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    Epidural Blood Patch

    Overview
    Preparing for the Procedure
    During the Procedure
    After the Procedure
    Risk Factors
    Contributed by:
    SingHealth Duke-NUS Anaesthesiology & Perioperative Sciences Academic Clinical Programme

    Overview


    Epidural Blood Patch: What is it?

    Some people who have been administered a spinal or epidural injection may develop a headache as a side effect. This is because of leakage of cerebrospinal fluid (CSF) from a small hole in the dura, produced during the spinal or epidural injection. The dura covers the brain and spinal cord, and contains this fluid. Initial treatment includes painkillers and simple measures like rest and hydration, but if these do not help then an epidural blood patch may be offered as treatment.

    An epidural blood patch is a procedure done to seal the hole in the dura and stop further CSF leak. This helps relieve the headache in most patients soon after.

    It requires the insertion of an epidural needle in the back, similar to how it is performed for relief of pain during labour, but instead of medication, some of the patient’s own blood, drawn at the same time, is injected into the needle, forming a blood clot around the hole, thereby sealing it and relieving the headache.

    Preparing for the Procedure

    The Anaesthetist will first discuss this procedure with the patient in detail, advising the advantages and side effects and will also answer any questions that the patient may have.

    If the patient agrees, the patient will be asked to sign a form consenting to this treatment. The Anaesthetist will advise of any precautions that the patient may need to take specifically.

    On the day of the procedure, the patient can eat and drink as normal. If the patient is breastfeeding her baby, the patient may continue to do so till just prior to the procedure.

    Painkillers and regular medications prescribed to the patient by their doctor can also be continued. However, the patient must remind the doctor about any medications that may affect blood clotting, including traditional chinese medicine, as these need to be stopped temporarily prior to this procedure.

    During the Procedure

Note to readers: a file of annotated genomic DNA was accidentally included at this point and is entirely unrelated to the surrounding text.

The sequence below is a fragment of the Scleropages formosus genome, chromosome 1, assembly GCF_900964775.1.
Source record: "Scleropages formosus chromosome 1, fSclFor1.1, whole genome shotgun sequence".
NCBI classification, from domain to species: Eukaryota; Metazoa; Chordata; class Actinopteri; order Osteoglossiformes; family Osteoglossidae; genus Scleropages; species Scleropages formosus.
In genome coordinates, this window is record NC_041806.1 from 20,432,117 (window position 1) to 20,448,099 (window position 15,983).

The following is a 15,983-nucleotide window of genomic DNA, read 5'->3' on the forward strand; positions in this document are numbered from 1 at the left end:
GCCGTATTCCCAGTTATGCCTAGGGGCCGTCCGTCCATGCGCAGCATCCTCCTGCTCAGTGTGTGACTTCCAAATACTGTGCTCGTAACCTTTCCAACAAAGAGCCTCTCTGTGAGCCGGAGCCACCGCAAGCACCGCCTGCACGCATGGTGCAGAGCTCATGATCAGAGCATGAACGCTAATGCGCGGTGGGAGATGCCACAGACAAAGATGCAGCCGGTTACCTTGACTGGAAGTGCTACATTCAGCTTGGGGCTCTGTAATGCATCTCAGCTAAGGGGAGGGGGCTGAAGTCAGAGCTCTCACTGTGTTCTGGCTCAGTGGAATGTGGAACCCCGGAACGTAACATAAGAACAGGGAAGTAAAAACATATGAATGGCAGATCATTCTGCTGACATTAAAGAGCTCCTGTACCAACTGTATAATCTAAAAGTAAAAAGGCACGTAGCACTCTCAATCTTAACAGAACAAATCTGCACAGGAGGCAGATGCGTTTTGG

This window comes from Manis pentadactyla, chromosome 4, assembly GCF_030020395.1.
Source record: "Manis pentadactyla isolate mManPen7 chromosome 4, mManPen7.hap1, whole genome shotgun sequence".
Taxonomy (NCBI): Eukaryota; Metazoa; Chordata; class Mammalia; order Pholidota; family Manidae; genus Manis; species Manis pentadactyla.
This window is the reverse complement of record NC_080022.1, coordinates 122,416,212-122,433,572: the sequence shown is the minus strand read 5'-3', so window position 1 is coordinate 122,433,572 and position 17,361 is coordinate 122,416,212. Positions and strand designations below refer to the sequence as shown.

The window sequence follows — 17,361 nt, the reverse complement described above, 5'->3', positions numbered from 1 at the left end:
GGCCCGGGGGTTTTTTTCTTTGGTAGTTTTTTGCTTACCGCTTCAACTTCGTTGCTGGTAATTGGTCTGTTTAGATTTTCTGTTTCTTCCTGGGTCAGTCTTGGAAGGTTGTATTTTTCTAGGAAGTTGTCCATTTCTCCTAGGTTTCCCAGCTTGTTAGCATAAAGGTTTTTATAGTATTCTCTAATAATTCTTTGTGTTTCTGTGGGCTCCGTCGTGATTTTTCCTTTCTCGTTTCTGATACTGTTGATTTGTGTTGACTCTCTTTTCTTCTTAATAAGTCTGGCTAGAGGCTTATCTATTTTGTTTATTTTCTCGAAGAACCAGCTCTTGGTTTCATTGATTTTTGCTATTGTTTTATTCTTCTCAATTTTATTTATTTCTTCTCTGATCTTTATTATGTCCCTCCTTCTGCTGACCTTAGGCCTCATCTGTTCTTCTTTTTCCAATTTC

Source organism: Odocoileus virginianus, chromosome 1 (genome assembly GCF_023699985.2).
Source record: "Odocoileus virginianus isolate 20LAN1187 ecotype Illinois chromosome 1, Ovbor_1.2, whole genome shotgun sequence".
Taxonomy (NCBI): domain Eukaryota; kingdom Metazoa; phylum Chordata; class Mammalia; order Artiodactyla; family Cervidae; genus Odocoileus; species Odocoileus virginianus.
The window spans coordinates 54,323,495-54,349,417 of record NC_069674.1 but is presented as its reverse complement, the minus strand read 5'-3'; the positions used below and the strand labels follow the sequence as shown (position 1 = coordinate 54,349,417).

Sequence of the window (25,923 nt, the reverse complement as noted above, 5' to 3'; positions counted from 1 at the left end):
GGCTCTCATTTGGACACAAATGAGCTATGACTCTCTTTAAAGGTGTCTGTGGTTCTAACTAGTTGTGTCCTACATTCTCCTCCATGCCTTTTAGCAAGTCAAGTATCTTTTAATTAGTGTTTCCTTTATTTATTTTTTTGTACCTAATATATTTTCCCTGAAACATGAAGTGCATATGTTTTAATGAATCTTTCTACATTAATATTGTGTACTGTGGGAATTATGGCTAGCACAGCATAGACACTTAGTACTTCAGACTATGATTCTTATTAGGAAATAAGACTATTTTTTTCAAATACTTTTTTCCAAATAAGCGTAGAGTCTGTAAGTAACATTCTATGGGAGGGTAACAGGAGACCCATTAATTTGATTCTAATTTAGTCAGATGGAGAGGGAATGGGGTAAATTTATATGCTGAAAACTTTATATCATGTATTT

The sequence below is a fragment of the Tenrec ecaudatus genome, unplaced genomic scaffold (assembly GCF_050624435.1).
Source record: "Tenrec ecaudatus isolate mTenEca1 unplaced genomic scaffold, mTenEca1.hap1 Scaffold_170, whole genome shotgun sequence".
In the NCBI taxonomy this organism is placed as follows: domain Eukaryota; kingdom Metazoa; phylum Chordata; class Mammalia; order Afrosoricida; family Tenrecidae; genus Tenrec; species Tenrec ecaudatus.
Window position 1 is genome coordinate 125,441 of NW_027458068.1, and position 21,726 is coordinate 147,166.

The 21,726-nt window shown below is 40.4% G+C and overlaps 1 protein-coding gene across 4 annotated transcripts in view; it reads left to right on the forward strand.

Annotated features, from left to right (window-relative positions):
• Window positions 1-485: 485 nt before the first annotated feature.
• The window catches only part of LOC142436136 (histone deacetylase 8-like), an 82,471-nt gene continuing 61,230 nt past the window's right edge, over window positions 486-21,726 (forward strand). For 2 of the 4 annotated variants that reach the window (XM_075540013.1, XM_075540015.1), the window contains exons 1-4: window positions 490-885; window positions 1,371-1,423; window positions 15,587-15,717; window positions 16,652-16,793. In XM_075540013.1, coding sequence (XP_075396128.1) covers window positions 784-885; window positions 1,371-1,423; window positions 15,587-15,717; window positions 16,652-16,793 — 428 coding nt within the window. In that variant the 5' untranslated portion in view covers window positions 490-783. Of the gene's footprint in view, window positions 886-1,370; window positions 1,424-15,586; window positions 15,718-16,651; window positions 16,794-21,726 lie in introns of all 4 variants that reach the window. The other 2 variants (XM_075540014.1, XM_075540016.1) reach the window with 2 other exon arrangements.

This will be done in the operation room suite. The patient will lie on their side for the procedure and will not need sedation or general anaesthesia. After the back is cleaned with a disinfectant, some local anaesthetic will be injected there to numb the skin. This is followed by another injection to locate the epidural space. At the same time, a little bit of the patient’s own blood will also be drawn from their arm and injected through the epidural needle. Some patients may complain of pressure or discomfort in the back or neck during or after the blood patch procedure. The patient should inform the doctor immediately of any pressure or discomfort.

    The entire process should take about 30-40 minutes. It is not very painful and provides good relief in most cases.

    After the Procedure

    The patient will be asked to rest on their back, in bed, for at least 2 hours, after which they will be allowed to gently stand up and walk with some support. If symptoms are relieved, the doctor may discharge the patient home the same day.

    In 60 to 70% of patients, the epidural blood patch will cure the headache within a few minutes to a few hours. If the headache persists after 24 to 48 hours of the procedure, inform the doctor. Rarely, a second blood patch may be required.

    At home, it is very important to avoid lifting any heavy objects for at least 2 days after the procedure as this may dislodge the clot and the headache may return.

    Risk Factors

    Side effects such as bruising and pain over the injection site are common and temporary(< 3 to 4 days). There is a small chance (< 1%) that a second Dural hole may be created, similar to the first one. Infection, bleeding and nerve damage are serious but rare risks, occurring in< 0.1% of cases. Should the patient develop any numbness or weakness in the leg(s) or have difficulty in passing urine or going to the toilet after the procedure, contact the hospital urgently. Similarly, any new onset fever or a back pain requires that the patient should seek help urgently.

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